On the Question of Courts and Justice in Anarchy

Courts and Justice in Anarchy
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I find it genuinely amusing when, on the question of courts and justice in anarchy, the inquirer appears to assume to understand how these things function now. Anyone who knows how courts and justice work within our existing state system, should know there would be no substantial legal difference. Someone who knows this wouldn’t have to ask the question to begin with. Is it more accurate of these inquiring minds to ask, “Who will enforce political and social opinion in the absence of the state”? I think it is and, simply put, nobody. And that’s just fantastic!

Anarchy is No Rulers

So, there can be no confusion about my intent and meaning, Anarchy is no rulers. Anarchy is not chaos, nor is it without rules. We live in anarchy daily. We generally get along, solve problems and, make society work through incalculable dealings every second of every day without consideration of political authority or need or use for rulers. It should also be understood that, when I speak of anarchy, I mean to affix no particular claim to morality, wisdom or ability on the part of the practitioner. Only that the anarchist believes he holds the principal claim to self. It should logically follow that the anarchist would afford every individual claim to themselves. I would go so far as to say it’s imperative of any avowed anarchist.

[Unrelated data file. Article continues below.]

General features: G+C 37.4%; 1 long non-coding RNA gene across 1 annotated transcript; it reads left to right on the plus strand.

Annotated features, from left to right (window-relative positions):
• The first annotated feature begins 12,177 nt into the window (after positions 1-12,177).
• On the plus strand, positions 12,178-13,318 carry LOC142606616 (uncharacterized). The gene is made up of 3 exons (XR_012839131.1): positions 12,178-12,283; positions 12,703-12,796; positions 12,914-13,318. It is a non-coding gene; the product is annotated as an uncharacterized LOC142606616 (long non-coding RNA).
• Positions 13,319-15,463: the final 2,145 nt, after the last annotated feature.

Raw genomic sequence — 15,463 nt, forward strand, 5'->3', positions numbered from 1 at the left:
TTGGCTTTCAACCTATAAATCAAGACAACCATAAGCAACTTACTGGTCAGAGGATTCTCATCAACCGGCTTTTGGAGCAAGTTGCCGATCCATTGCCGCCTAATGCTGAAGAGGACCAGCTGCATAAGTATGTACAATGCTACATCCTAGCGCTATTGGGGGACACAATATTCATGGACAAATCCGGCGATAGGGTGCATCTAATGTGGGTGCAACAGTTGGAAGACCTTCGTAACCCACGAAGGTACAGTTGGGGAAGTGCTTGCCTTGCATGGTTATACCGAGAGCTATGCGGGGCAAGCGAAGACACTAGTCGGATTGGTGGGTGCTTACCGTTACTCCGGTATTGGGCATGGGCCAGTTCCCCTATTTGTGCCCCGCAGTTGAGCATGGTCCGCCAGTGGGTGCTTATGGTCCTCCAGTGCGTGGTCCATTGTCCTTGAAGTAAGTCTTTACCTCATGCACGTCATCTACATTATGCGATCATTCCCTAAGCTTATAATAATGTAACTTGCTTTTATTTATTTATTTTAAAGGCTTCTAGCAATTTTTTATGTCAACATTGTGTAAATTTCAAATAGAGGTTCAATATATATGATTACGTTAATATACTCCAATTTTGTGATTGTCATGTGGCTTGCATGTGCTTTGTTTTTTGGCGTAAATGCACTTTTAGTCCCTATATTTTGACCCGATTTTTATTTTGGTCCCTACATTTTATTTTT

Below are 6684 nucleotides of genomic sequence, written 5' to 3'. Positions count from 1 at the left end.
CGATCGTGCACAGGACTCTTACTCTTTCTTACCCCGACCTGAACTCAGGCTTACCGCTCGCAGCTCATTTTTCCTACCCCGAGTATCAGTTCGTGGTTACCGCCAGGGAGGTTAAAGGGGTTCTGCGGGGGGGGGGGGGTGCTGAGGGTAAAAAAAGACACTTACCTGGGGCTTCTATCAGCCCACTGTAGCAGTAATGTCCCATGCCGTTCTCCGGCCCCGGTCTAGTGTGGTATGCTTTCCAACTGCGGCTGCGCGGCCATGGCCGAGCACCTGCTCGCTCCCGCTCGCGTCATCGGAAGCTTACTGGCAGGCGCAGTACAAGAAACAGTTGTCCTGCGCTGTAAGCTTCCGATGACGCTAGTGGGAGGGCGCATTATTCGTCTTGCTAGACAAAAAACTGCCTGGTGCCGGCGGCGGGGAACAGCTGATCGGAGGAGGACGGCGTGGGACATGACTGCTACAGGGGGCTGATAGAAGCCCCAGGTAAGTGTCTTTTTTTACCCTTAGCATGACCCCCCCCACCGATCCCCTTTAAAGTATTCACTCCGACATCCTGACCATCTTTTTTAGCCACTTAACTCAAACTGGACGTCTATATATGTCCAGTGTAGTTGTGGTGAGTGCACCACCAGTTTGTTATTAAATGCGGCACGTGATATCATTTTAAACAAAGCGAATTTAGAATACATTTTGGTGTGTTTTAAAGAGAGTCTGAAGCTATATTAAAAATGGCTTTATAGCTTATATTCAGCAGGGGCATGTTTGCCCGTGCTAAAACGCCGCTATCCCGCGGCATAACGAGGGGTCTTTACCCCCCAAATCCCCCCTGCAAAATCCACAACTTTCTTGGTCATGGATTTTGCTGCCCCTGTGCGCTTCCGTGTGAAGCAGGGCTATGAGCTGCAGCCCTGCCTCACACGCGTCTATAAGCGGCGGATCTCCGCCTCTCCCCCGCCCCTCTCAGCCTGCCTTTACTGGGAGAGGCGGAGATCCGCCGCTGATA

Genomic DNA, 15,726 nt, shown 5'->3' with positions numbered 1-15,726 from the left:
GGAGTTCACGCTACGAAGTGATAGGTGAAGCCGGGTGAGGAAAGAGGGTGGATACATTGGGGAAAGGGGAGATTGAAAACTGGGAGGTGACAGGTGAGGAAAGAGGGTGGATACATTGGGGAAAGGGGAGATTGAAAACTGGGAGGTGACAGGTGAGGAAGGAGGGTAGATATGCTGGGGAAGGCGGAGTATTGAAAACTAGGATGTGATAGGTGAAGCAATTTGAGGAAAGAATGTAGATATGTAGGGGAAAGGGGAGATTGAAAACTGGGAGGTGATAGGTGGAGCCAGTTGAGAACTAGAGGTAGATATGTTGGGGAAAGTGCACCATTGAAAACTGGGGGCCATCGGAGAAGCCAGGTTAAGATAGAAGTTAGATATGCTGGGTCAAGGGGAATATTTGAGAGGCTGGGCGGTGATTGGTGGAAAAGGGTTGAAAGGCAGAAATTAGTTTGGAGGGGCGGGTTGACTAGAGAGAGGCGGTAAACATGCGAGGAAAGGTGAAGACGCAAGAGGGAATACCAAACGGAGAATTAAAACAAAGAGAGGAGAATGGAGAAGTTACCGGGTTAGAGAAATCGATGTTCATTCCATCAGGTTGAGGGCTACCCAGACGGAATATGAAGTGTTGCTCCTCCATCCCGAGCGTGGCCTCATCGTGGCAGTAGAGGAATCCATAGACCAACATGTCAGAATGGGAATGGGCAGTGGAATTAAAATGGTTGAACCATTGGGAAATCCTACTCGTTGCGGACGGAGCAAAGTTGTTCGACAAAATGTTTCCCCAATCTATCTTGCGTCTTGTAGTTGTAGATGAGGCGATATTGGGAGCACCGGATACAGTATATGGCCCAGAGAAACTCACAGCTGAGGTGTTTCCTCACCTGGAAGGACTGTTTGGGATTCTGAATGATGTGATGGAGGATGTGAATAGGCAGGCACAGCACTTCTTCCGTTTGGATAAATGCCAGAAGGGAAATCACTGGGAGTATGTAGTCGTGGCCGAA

Courts in Anarchy

There is no significant legal difference in courts now than would be in absence of the state. I have found the problem here is, a failure to understand how courts work in general. We first need to separate criminal violations of individuals and property from state claims of violations of political or social opinions. In law, the word “crime” is fairly specific and, generally assumes a felonious violation of real people or property. I say fairly because there is a loose yet specific definition that purposely allows the state to make its own and varying interpretations of crime. Personally, I prefer very specific language when I’m accused. Ambiguity in the language of adjudication is contrary to the notion of justice but, it suits the state.